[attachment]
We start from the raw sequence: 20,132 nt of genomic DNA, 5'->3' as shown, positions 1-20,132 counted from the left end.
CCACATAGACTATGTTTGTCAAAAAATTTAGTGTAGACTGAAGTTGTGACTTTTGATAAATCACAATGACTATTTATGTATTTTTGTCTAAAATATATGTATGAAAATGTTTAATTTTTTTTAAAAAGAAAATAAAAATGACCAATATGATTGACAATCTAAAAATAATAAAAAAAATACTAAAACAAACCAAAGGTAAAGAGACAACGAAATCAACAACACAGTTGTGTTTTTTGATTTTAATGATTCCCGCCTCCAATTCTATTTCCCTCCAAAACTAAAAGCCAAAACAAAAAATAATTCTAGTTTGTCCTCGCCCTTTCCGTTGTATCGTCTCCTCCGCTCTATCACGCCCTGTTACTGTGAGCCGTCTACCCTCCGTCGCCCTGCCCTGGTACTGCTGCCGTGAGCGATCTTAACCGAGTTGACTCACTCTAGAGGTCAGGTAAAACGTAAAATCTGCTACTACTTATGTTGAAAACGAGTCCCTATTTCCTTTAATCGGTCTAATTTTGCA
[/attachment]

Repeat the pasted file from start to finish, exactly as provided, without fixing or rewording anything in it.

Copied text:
We start from the raw sequence: 20,132 nt of genomic DNA, 5'->3' as shown, positions 1-20,132 counted from the left end.
CCACATAGACTATGTTTGTCAAAAAATTTAGTGTAGACTGAAGTTGTGACTTTTGATAAATCACAATGACTATTTATGTATTTTTGTCTAAAATATATGTATGAAAATGTTTAATTTTTTTTAAAAAGAAAATAAAAATGACCAATATGATTGACAATCTAAAAATAATAAAAAAAATACTAAAACAAACCAAAGGTAAAGAGACAACGAAATCAACAACACAGTTGTGTTTTTTGATTTTAATGATTCCCGCCTCCAATTCTATTTCCCTCCAAAACTAAAAGCCAAAACAAAAAATAATTCTAGTTTGTCCTCGCCCTTTCCGTTGTATCGTCTCCTCCGCTCTATCACGCCCTGTTACTGTGAGCCGTCTACCCTCCGTCGCCCTGCCCTGGTACTGCTGCCGTGAGCGATCTTAACCGAGTTGACTCACTCTAGAGGTCAGGTAAAACGTAAAATCTGCTACTACTTATGTTGAAAACGAGTCCCTATTTCCTTTAATCGGTCTAATTTTGCA